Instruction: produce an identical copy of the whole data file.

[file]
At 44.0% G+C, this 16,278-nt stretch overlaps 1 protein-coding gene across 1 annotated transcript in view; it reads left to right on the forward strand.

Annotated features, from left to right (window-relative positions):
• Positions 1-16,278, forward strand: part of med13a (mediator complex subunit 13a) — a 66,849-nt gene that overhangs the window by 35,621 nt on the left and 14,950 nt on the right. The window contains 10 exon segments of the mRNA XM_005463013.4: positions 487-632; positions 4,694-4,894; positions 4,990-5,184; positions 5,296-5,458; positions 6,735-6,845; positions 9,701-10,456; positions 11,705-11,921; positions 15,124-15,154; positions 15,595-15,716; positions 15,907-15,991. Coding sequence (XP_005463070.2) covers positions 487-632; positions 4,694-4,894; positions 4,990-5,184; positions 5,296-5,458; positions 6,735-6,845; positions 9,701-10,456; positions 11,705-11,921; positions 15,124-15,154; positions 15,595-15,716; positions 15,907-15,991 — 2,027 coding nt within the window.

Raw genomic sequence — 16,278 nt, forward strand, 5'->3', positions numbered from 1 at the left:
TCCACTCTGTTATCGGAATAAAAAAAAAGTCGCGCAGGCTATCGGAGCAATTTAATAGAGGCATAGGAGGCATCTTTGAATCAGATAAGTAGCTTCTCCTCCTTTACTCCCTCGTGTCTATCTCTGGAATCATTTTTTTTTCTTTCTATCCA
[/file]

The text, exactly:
At 44.0% G+C, this 16,278-nt stretch overlaps 1 protein-coding gene across 1 annotated transcript in view; it reads left to right on the forward strand.

Annotated features, from left to right (window-relative positions):
• Positions 1-16,278, forward strand: part of med13a (mediator complex subunit 13a) — a 66,849-nt gene that overhangs the window by 35,621 nt on the left and 14,950 nt on the right. The window contains 10 exon segments of the mRNA XM_005463013.4: positions 487-632; positions 4,694-4,894; positions 4,990-5,184; positions 5,296-5,458; positions 6,735-6,845; positions 9,701-10,456; positions 11,705-11,921; positions 15,124-15,154; positions 15,595-15,716; positions 15,907-15,991. Coding sequence (XP_005463070.2) covers positions 487-632; positions 4,694-4,894; positions 4,990-5,184; positions 5,296-5,458; positions 6,735-6,845; positions 9,701-10,456; positions 11,705-11,921; positions 15,124-15,154; positions 15,595-15,716; positions 15,907-15,991 — 2,027 coding nt within the window.

Raw genomic sequence — 16,278 nt, forward strand, 5'->3', positions numbered from 1 at the left:
TCCACTCTGTTATCGGAATAAAAAAAAAGTCGCGCAGGCTATCGGAGCAATTTAATAGAGGCATAGGAGGCATCTTTGAATCAGATAAGTAGCTTCTCCTCCTTTACTCCCTCGTGTCTATCTCTGGAATCATTTTTTTTTCTTTCTATCCA